Looking gaunt and scared and with a cut on his face, Bowe Bergdahl appears in a newly released Taliban video, a sign that the captive Army soldier is still alive, but that his nearly 18-month ordeal has taken a toll.
The 44-minute video, which was widely distributed on the web, shows a clean-shaven Bergdahl standing with the senior Taliban commander responsible for his capture near the Pakistani border in June 2009. Bergdahl is on-screen for about 15 seconds just over halfway through the video. Some of the footage of Bergdahl is recycled fromer earlier videos.
Mullah Sangin, a top commander in the al Qaeda-connected Haqqani group, is believed to have orchestrated the kidnapping of Bergdahl, and facilitated his movement from Afghanistan to the tribal areas of Western Pakistan, where Bergdahl is believed to be held.
Bergdahl has appeared in a total of four Taliban videos since his capture, the first released in July 2009. Soon after Bergdahl's capture, Sangin threatened to kill him if the U.S. did not pull out of Afghanistan, but he had not previously appeared in a video with his captive.
Through a spokesman, Bergdahl's family has confirmed his identity via screen grabs of the video. A Pentagon spokesman said that it was unknown whether the footage was current, and that the Pentagon "deplore[s] the fact that the Taliban is using him in that way in releasing footage."
"But we continue our efforts to try and recover Specialist Bergdahl," said the spokesman.
Bergdahl, 24, of Boise, Idaho, is the only U.S. serviceman captured since the war in Afghanistan began in 2001.
A private first class at the time of his capture, he was assigned to the 1st Battalion, 501st Parachute Infantry Regiment, 4th Brigade Combat Team, 25th Infantry Division, based at Fort Richardson, Alaska before deploying to Afghanistan. He was promoted to Specialist while in captivity.
Bergdahl was lured from his post in eastern Afghanistan by several Afghan National Army soldiers on June 30th, 2009, and then taken by Taliban fighters in a nearby village, according to a senior Pentagon official.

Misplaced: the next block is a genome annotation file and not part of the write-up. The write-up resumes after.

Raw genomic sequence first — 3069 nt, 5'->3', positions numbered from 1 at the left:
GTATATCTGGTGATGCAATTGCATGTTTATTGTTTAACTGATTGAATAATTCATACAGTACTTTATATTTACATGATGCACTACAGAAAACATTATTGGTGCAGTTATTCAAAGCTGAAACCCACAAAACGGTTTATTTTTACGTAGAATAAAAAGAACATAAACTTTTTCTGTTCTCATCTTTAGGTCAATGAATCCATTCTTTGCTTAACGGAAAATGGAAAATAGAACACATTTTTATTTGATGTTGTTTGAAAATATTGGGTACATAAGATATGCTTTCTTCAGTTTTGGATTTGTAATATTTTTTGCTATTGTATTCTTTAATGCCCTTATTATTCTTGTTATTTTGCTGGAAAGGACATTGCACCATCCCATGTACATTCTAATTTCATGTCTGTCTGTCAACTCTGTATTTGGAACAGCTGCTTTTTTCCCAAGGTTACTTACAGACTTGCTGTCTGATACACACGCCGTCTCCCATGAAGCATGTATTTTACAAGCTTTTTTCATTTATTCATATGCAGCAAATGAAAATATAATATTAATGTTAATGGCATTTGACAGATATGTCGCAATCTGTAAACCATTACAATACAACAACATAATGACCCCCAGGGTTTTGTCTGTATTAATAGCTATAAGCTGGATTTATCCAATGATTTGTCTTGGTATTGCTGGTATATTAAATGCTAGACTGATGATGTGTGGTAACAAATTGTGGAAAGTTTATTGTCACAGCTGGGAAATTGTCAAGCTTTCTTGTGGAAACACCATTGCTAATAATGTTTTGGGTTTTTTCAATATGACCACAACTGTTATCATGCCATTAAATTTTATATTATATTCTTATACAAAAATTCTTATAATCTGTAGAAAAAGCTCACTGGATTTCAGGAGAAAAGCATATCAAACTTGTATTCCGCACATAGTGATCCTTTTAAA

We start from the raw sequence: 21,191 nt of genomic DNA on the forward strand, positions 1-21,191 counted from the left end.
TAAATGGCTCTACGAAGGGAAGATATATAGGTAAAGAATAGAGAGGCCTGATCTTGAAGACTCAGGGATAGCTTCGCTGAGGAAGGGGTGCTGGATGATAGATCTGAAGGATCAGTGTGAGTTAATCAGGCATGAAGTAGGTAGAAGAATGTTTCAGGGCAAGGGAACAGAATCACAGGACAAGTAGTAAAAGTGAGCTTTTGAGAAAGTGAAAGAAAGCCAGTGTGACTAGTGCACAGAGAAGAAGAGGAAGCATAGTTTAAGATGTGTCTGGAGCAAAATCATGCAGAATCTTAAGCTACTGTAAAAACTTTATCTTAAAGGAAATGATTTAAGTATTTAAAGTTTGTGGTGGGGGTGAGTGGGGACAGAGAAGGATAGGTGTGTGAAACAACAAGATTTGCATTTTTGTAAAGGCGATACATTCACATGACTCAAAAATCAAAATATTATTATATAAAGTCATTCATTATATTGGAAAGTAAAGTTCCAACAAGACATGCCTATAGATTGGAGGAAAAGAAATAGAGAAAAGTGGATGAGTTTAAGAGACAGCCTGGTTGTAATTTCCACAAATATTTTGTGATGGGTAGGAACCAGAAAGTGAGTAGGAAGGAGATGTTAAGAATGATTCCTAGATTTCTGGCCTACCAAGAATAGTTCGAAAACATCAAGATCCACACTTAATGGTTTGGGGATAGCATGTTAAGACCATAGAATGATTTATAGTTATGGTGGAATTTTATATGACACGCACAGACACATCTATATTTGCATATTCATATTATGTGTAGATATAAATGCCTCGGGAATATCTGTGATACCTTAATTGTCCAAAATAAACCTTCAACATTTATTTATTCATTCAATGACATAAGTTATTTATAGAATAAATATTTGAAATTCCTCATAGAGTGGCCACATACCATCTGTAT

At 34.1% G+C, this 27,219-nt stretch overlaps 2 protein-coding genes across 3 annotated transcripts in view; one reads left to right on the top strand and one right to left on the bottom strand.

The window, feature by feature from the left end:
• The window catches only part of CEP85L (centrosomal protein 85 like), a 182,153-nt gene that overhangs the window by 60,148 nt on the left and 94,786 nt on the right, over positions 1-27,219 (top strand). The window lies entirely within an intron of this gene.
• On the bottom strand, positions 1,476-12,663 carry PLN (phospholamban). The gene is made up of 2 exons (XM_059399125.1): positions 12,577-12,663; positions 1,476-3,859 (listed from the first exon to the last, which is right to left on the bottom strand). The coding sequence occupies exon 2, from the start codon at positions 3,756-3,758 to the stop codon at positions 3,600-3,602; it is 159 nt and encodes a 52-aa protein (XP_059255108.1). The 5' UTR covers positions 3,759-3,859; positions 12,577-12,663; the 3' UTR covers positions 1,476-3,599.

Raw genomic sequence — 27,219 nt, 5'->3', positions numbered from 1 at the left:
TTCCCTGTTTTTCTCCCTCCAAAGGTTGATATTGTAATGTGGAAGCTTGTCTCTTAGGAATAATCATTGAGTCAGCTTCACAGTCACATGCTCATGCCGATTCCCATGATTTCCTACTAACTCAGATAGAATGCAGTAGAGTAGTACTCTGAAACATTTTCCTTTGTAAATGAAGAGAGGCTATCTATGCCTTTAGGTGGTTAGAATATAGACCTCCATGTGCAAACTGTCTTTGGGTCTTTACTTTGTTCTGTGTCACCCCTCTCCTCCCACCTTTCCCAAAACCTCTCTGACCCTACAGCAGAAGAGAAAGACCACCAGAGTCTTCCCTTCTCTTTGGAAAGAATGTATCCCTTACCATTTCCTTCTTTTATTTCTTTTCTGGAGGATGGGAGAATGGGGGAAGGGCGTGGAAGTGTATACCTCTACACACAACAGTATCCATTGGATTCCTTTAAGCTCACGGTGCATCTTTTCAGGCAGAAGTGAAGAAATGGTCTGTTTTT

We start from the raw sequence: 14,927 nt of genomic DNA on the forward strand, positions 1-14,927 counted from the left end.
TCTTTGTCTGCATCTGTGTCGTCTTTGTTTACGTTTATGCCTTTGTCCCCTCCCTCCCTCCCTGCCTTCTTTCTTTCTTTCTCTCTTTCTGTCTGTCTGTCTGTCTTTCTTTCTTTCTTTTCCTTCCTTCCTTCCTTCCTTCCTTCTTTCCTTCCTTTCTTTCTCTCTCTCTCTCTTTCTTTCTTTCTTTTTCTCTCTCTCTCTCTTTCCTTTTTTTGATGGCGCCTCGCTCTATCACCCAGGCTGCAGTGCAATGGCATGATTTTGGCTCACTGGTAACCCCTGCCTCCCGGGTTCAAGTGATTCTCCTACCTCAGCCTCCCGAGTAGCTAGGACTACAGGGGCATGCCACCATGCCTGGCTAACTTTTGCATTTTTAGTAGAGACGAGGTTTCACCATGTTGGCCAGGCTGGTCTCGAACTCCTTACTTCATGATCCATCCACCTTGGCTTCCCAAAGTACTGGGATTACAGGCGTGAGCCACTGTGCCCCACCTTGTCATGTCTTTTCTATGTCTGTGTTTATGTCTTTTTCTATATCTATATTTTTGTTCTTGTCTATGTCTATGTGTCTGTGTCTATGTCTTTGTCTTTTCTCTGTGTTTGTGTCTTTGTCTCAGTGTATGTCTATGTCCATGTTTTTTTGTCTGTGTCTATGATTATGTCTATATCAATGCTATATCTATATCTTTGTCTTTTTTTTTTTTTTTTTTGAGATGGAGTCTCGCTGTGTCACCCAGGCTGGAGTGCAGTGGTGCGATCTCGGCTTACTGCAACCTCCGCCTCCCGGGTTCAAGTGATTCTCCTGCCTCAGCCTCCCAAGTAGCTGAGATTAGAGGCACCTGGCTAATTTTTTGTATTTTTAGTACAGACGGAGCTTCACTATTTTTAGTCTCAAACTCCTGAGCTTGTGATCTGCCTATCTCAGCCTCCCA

Bergdahl was quickly moved to Pakistan, where he has been shuttled around several locations, primarily in North Waziristan, the Pentagon official said.
In the immediate days after Bergdahl's capture, U.S. forces began distributing a leaflet in eastern Afghanistan that warned, "If you do not release the U.S. soldier, then you will be hunted." A picture of an American soldier kicking in the door of an Afghan home covers the leaflet.
The U.S. military also had a succession of efforts to locate the missing soldier and free him. Initially, a reward of $25,000 for location tips was offered to Afghans in the eastern portions of the region from which he disappeared. According to a source involved in the effort, a large number of calls flooded, and overwhelmed U.S. military efforts.
Shortly after Bergdahl was taken prisoner, his captors filmed him making a brief statement and drinking tea and released the tape on the internet. They released a second video on Christmas 2009.
In a video released in April, Bergdahl was bearded and dressed in military issue clothing. He held up a newspaper, but the date of the paper's publication was not visible.
Bergdahl also performed push-ups to demonstrate his physical condition and said he was being treated well, despite being a prisoner.
But Bergdahl began to lose his composure as he talked to the camera.
"Release me please, I'm begging you," he said.
"I love my family. I haven't shown it very well because I've been pretty lost in my life and I don't think I've given my family the love that they've given me."
"Let me go," pleaded Bergdahl.
Additional reporting by Luis Martinez.